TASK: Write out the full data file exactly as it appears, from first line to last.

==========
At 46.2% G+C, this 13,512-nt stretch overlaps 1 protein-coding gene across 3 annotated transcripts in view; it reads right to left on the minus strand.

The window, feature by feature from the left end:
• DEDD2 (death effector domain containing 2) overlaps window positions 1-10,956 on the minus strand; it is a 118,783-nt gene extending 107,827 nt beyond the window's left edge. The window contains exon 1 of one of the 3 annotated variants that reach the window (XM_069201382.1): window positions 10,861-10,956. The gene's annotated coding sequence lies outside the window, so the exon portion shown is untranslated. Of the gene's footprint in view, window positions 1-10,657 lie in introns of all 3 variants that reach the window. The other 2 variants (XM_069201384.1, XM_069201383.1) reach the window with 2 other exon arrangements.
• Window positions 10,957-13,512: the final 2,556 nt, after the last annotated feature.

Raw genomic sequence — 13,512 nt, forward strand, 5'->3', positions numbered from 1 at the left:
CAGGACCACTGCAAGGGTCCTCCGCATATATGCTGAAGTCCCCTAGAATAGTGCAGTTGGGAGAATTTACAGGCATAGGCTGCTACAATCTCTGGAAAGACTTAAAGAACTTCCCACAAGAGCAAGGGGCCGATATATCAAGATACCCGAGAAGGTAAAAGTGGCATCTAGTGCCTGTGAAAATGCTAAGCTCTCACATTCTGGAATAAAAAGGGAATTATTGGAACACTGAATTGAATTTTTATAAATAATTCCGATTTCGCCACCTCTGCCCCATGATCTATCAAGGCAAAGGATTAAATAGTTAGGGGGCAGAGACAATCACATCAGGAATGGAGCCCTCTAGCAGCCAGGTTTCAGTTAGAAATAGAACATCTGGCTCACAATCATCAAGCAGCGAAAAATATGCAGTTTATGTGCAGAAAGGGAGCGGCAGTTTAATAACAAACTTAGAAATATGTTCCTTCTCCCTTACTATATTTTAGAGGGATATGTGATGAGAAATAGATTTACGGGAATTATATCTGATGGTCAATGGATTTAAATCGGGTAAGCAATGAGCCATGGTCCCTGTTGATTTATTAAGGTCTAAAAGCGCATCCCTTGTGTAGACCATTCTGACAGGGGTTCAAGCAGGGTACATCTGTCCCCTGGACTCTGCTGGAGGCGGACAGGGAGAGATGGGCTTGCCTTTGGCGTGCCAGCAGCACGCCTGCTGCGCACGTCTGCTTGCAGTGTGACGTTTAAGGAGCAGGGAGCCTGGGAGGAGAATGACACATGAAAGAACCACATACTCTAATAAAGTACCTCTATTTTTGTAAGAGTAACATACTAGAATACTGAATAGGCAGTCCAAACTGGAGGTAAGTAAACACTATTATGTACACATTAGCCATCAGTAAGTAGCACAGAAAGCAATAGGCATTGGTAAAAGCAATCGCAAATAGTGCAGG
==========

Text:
At 46.2% G+C, this 13,512-nt stretch overlaps 1 protein-coding gene across 3 annotated transcripts in view; it reads right to left on the minus strand.

The window, feature by feature from the left end:
• DEDD2 (death effector domain containing 2) overlaps window positions 1-10,956 on the minus strand; it is a 118,783-nt gene extending 107,827 nt beyond the window's left edge. The window contains exon 1 of one of the 3 annotated variants that reach the window (XM_069201382.1): window positions 10,861-10,956. The gene's annotated coding sequence lies outside the window, so the exon portion shown is untranslated. Of the gene's footprint in view, window positions 1-10,657 lie in introns of all 3 variants that reach the window. The other 2 variants (XM_069201384.1, XM_069201383.1) reach the window with 2 other exon arrangements.
• Window positions 10,957-13,512: the final 2,556 nt, after the last annotated feature.

Raw genomic sequence — 13,512 nt, forward strand, 5'->3', positions numbered from 1 at the left:
CAGGACCACTGCAAGGGTCCTCCGCATATATGCTGAAGTCCCCTAGAATAGTGCAGTTGGGAGAATTTACAGGCATAGGCTGCTACAATCTCTGGAAAGACTTAAAGAACTTCCCACAAGAGCAAGGGGCCGATATATCAAGATACCCGAGAAGGTAAAAGTGGCATCTAGTGCCTGTGAAAATGCTAAGCTCTCACATTCTGGAATAAAAAGGGAATTATTGGAACACTGAATTGAATTTTTATAAATAATTCCGATTTCGCCACCTCTGCCCCATGATCTATCAAGGCAAAGGATTAAATAGTTAGGGGGCAGAGACAATCACATCAGGAATGGAGCCCTCTAGCAGCCAGGTTTCAGTTAGAAATAGAACATCTGGCTCACAATCATCAAGCAGCGAAAAATATGCAGTTTATGTGCAGAAAGGGAGCGGCAGTTTAATAACAAACTTAGAAATATGTTCCTTCTCCCTTACTATATTTTAGAGGGATATGTGATGAGAAATAGATTTACGGGAATTATATCTGATGGTCAATGGATTTAAATCGGGTAAGCAATGAGCCATGGTCCCTGTTGATTTATTAAGGTCTAAAAGCGCATCCCTTGTGTAGACCATTCTGACAGGGGTTCAAGCAGGGTACATCTGTCCCCTGGACTCTGCTGGAGGCGGACAGGGAGAGATGGGCTTGCCTTTGGCGTGCCAGCAGCACGCCTGCTGCGCACGTCTGCTTGCAGTGTGACGTTTAAGGAGCAGGGAGCCTGGGAGGAGAATGACACATGAAAGAACCACATACTCTAATAAAGTACCTCTATTTTTGTAAGAGTAACATACTAGAATACTGAATAGGCAGTCCAAACTGGAGGTAAGTAAACACTATTATGTACACATTAGCCATCAGTAAGTAGCACAGAAAGCAATAGGCATTGGTAAAAGCAATCGCAAATAGTGCAGG